Nimbus RFA on Long Island

  • Posted on: Jun 13 2023
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Neuro-destructive procedures have been used to treat medical conditions for over a century. Nerves carry pain signals and targeted destruction of nerve tissue can achieve reduction or elimination of pain signals reaching the brain. Historically, alcohol or phenol was used as agents to destroy nerve cells. Injection of these agents is uncontrolled and unpredictable, even when small volumes are used. Radiofrequency neurotomy or ablation (RFN or RFA) was invented to destroy nerve tissue in a more controlled manner. Radiofrequency currents generate heat. These currents, when delivered through a needle, can create precise thermal lesions leading to tissue destruction. Skillfully created targeted lesions can selectively destroy nerves responsible for transmitting and/or modulating the signals of pain.

RFA is an established treatment which continues to evolve since its invention in the early 1970s. The treatment was initially used to treat back and neck pain originating from facet joints. Over the last decade, its use has expanded to treat several other pain syndromes, including chronic joint pain conditions affecting sacroiliac joints, shoulders, hips, and knees. I will spend a few minutes explaining the differences in various RF options.

Types of Radiofrequency Ablations:

Conventional Continuous Radiofrequency (CRF) – CRF uses high-frequency alternating current to induce coagulative necrosis in the target tissue. Tissue destruction occurs at probe temperatures between 60° and 80° C. With CRF, the magnitude of tissue destruction is related to the temperature of the tissue, the size of the electrode as well as the duration of the procedure.

Not in the distant past, we were making lesions using a thin 22-gauge insulated needle with an active tip to create lesions near sites where medial branches are “supposed to” run. The procedure is done under fluoroscopic guidance. X-ray guidance can only help to guide positioning of the needle tip at the desired location. We cannot see these nerve branches. Depending on doctors’ preference, 1-3 lesions are created at each site to “capture” as many nerve branches as feasible. Higher numbers of lesions lead to better and longer lasting results.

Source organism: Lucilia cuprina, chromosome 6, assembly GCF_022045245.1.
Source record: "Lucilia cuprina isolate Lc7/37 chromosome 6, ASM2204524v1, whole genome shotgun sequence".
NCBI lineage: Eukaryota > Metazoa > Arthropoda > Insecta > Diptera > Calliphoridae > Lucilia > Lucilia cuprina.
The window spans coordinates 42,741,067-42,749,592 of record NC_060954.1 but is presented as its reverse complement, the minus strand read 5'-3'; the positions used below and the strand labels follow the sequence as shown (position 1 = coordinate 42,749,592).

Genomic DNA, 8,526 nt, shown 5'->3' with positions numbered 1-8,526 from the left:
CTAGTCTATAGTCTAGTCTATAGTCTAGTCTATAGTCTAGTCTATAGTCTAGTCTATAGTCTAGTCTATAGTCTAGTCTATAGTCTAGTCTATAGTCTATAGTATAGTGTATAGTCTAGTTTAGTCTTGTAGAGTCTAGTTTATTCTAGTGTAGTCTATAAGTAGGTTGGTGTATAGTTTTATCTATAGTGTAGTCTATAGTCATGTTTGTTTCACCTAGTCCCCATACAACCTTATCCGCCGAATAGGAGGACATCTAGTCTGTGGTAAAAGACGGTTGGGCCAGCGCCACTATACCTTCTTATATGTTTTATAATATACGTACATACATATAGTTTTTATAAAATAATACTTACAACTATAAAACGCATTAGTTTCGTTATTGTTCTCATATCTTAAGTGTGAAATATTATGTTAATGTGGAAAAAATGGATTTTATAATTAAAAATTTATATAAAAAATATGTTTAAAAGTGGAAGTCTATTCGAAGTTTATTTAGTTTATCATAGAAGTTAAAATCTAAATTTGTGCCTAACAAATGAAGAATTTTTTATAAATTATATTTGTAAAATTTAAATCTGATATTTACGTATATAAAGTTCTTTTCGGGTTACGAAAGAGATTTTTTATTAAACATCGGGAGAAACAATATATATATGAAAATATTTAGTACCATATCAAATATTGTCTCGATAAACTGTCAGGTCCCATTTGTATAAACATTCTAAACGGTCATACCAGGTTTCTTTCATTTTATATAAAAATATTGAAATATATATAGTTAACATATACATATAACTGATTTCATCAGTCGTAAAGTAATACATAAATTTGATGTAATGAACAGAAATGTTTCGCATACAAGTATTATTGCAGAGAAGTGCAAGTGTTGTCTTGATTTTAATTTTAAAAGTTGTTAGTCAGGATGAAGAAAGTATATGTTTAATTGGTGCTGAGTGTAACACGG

Pulsed radiofrequency (PRF): PRF was introduced in 1998. PRF uses streams of radiofrequency current in short high-voltage bursts (20 ms) followed by the “silent” phase (480 ms) which allows time for heat elimination, generally keeping the target tissue below 42°C. Histopathologic work has shown that PRF at 42°C causes only transient endoneurial edema, while destructive wallerian degeneration is seen with CRF at 80°C. Since thermal damage from PRF is minimal and not how PRF exerts its clinical effect, it can be used at mixed sensory and motor nerves (like sciatic nerve), and even dorsal root ganglion. We are successfully using this technique to treat chronic radicular pain, ilioinguinal, genitofemoral and intercostal neuralgia.

  • Large Volume Radiofrequency (LVRF): As the understanding of better results with larger lesions grew, there was a growing demand for needles that could create bigger legions. Coolief, Venom, Trident, SideKick and, more recently, Nimbus needles have been introduced to achieve this goal. Of all these names, the Nimbus needle creates the biggest lesion in the shortest amount of time. We recently introduced the Nimbus cannula to Long Island for the very first-time.
  • Water-Cooled Radiofrequency (WCRF): Water-Cooled radiofrequency ablation method (Coolief) also uses targeted heat lesions, but the needle tip is “cooled” to slightly lower temperatures (60°C, instead of 80°C) with constant flow of water. The slightly lower temperatures achieved with this system allowed for larger lesions to be performed without inducing tissue charring. Unfortunately, most clinicians report equipment problems complicating the treatment. The procedure takes longer, and equipment troubles are not uncommon during multi-lesion technique.
  • Nimbus: The Nimbus needle was developed in 2009 by a Denver pain specialist, Dr. Robert Wright, who used his wife’s four-prong gem tweezers to create the first tined needle concept. The lesion created by his experimental device was consistently globular or cloud-shaped, hence the name, “Nimbus”. In contrast to Coolief, Nimbus RF technique is far less cumbersome. The Nimbus needle creates the largest volume of targeted lesion of all available options on the market. Our early results from using this needle and system have been nothing but spectacular. At present, we are the only group on Long Island using this device.
Nimbus Needle with deploable tines and the large size lesion it creates.
Courtesy: Stratus Medical



Radiofrequency ablation remains one of the bedrock foundational techniques of interventional pain medicine. We have been using this procedure to successfully treat neck, mid-back and lower back pain related to facet syndrome for decades. Refinements of this technique have extended its use to treat chronic pain syndromes related to joint pain (sacroiliac, shoulder, hip, knee) and many neuropathic pain conditions. We have proudly introduced the latest advancements of RFA on Long Island as a testament of our quest for perfection.


Amit Sharma MD
Director of Interventional Spine, SpinePain Solutions
Chief, Division of Pain, Good Samaritan University Hospital
Medical Director, Minimally Invasive Center of New York

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